Monday, September 15, 2014

I Listen So You Don't Have To: Art of Wrestling Ep. 215

Cherry Bomb is Cabana's guest this week
Photo Credit: Scott Finkelstein
If you're new, here's the rundown: I listen to a handful of wrestling podcasts each week. Too many, probably, though certainly not all of them. In the interest of saving you time — in case you have the restraint to skip certain episodes — the plan is to give the bare bones of a given show and let you decide if it’s worth investing the time to hear the whole thing. There are better wrestling podcasts out there, of course, but these are the ones in my regular rotation that I feel best fit the category of hit or miss. If I can save other folks some time, I'm happy to do so.

Show: Art Of Wrestling
Episode: 215 (Sept. 11, 2014)
Run Time: 59:27
Guest: Cherry Bomb

Summary: Cabana’s guest this week is Canadian wrestler Cherry Bomb. They discuss Bomb’s entry into the world of wrestling fandom in the early 1990s and how she came back to wrestling at the tail end of the Attitude Era. That bleeds into a discussion of how she became a wrestler herself, from her earliest days training in Toronto to trips to Japan and a few dalliances with WWE. The talk ends with a focus on her current career and long-term goals as well as a spot of chatter about her personal life.

Quote of the week: “I think if you have the determination, I think you can get better. I will say it took me years and years to have confidence. It took me years and years to feel like I was even good. Like years. But it definitely was a really big struggle for me. And it’s so funny, because I listen to your podcast, and I hear other wrestlers talking about they’ve watched it, so they knew what a suplex was, knew what an armdrag was. It’s funny, because I watched wrestling for so long, but I never looked at it, I never broke it down move for move.”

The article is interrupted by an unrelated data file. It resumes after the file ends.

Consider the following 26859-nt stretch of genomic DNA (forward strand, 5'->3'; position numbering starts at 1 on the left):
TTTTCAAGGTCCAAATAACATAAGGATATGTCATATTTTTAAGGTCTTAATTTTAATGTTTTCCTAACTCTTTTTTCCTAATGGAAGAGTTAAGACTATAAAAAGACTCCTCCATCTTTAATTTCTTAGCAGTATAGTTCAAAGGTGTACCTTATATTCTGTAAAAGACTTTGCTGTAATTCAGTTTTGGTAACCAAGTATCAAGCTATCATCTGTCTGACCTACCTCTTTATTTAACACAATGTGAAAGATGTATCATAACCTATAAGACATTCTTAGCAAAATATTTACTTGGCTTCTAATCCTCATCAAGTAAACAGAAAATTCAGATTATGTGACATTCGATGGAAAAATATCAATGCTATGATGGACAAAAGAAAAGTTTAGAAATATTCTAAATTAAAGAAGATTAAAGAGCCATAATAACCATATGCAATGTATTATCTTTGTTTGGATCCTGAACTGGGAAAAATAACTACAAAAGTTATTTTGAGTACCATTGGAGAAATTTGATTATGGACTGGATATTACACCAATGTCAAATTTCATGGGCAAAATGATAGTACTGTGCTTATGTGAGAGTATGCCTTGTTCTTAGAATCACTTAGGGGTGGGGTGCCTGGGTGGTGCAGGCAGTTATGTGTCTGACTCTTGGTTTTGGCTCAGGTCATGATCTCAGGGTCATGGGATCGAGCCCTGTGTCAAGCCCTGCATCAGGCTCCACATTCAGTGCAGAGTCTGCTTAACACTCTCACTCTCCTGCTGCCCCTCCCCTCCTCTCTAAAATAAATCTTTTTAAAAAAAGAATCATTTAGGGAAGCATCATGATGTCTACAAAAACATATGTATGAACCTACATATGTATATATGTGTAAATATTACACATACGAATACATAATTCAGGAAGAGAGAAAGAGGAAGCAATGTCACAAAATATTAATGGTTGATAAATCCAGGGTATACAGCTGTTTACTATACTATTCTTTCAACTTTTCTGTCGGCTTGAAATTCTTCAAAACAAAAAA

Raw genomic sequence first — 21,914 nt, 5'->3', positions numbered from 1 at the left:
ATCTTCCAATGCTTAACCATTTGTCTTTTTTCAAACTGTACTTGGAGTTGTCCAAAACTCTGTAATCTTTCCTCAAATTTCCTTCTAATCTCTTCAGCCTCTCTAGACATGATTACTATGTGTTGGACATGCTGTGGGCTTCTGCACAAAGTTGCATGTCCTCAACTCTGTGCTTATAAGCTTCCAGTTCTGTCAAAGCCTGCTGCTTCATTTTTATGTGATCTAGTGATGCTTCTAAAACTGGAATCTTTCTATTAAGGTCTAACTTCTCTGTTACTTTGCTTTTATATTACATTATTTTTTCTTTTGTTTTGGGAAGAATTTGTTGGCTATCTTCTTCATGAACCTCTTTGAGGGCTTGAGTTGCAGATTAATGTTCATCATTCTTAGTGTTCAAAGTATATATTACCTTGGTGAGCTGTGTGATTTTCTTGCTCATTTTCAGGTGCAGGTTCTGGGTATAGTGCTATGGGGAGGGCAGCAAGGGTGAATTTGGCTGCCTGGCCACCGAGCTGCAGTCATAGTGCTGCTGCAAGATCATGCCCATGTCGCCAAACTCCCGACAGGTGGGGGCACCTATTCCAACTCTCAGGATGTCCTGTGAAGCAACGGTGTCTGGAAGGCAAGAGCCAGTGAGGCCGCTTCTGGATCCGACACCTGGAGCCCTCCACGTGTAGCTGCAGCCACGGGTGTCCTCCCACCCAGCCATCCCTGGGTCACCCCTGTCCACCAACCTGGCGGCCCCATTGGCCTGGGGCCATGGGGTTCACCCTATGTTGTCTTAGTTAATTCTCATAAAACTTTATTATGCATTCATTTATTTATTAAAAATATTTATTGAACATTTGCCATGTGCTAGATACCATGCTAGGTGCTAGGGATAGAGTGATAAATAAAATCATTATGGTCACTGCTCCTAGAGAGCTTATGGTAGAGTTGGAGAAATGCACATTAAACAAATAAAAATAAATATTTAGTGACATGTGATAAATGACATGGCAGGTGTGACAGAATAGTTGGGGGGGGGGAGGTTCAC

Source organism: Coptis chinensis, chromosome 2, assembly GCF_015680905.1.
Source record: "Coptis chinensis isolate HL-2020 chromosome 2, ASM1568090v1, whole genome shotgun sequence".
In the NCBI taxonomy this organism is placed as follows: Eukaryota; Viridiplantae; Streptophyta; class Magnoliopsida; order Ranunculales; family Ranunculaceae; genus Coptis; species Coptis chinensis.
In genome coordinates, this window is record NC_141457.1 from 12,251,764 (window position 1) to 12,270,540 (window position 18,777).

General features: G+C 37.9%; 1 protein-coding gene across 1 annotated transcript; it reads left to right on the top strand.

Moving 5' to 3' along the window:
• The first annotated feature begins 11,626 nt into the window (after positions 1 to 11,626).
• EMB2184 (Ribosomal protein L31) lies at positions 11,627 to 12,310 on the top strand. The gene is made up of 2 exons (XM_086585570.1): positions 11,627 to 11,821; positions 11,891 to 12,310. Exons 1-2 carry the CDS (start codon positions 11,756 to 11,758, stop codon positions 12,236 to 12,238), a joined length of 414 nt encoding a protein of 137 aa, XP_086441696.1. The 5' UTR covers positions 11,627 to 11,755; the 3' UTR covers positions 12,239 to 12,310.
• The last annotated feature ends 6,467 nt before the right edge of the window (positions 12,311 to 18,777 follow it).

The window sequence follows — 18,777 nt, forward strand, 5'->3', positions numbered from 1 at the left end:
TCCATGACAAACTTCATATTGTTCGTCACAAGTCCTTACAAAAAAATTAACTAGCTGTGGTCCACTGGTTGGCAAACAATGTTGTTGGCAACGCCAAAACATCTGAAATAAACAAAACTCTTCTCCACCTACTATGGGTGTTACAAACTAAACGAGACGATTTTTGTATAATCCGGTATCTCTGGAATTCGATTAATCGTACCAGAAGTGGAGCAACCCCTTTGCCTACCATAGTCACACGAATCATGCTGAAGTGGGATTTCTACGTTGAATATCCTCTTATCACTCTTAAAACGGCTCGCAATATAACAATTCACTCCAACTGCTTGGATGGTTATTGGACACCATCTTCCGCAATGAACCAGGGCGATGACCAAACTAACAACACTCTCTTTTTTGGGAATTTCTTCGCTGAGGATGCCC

Why you should listen: If you came to love wrestling because a beloved family member brought you into the fold, and especially if that person is gone, you’ll appreciate Bomb’s personal story. It’s nice to hear a young wrestler be so frank about her big-picture ambitions while also being candid about her insecurities as a performer — and being sincere in both regards. Plus, she’s a wrestler who happens to be a woman. She doesn’t beat you over the head with fan bona fides, she just has them. And she is expertly aware of the difference between a woman on a wrestling program and an actual wrestler. Not enough fans grasp this distinction still today.

Why you should skip it: If you only tune in to Cabana’s show when there’s a guest with serious name recognition, take a pass this week. It might be a while, if ever, before Cherry Bomb is on your regular wrestling fan radar. Also, don’t expect to have your heart torn in pieces or to think deep thoughts about being a young independent wrestler. The episode description calls it a “relaxing nice talk,” and while that’s wholly accurate, it might not be complimentary.

Final thoughts: Oftentimes Art Of Wrestling is an introduction to up-and-coming performers many fans might not otherwise consider, and for those who still put stock in Colt’s influence, there is something of a star-making effect to such episodes. If nothing else, it helps the WWE-centric fan (raises hand) become more aware about the world beyond RAW and NXT. It’s actually refreshing to not hear a bunch of talk about backstage WWE (of any era), and that makes this week’s show a nice change of pace from the other major podcasts.